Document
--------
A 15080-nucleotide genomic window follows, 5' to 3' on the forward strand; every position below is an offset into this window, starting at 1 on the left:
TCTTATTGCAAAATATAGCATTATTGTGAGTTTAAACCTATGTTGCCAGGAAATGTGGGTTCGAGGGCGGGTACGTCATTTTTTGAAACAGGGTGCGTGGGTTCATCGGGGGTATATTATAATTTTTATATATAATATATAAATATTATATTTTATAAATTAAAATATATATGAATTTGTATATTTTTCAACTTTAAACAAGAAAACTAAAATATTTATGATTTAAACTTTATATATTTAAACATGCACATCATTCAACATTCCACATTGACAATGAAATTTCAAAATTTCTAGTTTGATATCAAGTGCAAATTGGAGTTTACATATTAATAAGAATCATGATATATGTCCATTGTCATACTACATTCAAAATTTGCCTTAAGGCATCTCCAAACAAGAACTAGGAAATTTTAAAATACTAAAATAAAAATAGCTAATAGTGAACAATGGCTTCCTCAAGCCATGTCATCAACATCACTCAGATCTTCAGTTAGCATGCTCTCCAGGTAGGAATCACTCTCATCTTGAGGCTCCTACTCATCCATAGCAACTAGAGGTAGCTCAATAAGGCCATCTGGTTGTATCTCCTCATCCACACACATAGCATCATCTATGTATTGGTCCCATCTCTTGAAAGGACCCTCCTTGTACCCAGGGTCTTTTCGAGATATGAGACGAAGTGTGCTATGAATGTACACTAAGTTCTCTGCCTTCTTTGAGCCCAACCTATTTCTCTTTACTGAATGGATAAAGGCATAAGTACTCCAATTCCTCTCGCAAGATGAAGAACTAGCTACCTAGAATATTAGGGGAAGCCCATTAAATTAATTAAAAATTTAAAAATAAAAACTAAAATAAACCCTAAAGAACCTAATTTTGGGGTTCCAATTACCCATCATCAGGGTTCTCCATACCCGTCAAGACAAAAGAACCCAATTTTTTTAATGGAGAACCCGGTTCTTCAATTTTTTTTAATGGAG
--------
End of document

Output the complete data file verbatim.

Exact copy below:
A 15080-nucleotide genomic window follows, 5' to 3' on the forward strand; every position below is an offset into this window, starting at 1 on the left:
TCTTATTGCAAAATATAGCATTATTGTGAGTTTAAACCTATGTTGCCAGGAAATGTGGGTTCGAGGGCGGGTACGTCATTTTTTGAAACAGGGTGCGTGGGTTCATCGGGGGTATATTATAATTTTTATATATAATATATAAATATTATATTTTATAAATTAAAATATATATGAATTTGTATATTTTTCAACTTTAAACAAGAAAACTAAAATATTTATGATTTAAACTTTATATATTTAAACATGCACATCATTCAACATTCCACATTGACAATGAAATTTCAAAATTTCTAGTTTGATATCAAGTGCAAATTGGAGTTTACATATTAATAAGAATCATGATATATGTCCATTGTCATACTACATTCAAAATTTGCCTTAAGGCATCTCCAAACAAGAACTAGGAAATTTTAAAATACTAAAATAAAAATAGCTAATAGTGAACAATGGCTTCCTCAAGCCATGTCATCAACATCACTCAGATCTTCAGTTAGCATGCTCTCCAGGTAGGAATCACTCTCATCTTGAGGCTCCTACTCATCCATAGCAACTAGAGGTAGCTCAATAAGGCCATCTGGTTGTATCTCCTCATCCACACACATAGCATCATCTATGTATTGGTCCCATCTCTTGAAAGGACCCTCCTTGTACCCAGGGTCTTTTCGAGATATGAGACGAAGTGTGCTATGAATGTACACTAAGTTCTCTGCCTTCTTTGAGCCCAACCTATTTCTCTTTACTGAATGGATAAAGGCATAAGTACTCCAATTCCTCTCGCAAGATGAAGAACTAGCTACCTAGAATATTAGGGGAAGCCCATTAAATTAATTAAAAATTTAAAAATAAAAACTAAAATAAACCCTAAAGAACCTAATTTTGGGGTTCCAATTACCCATCATCAGGGTTCTCCATACCCGTCAAGACAAAAGAACCCAATTTTTTTAATGGAGAACCCGGTTCTTCAATTTTTTTTAATGGAG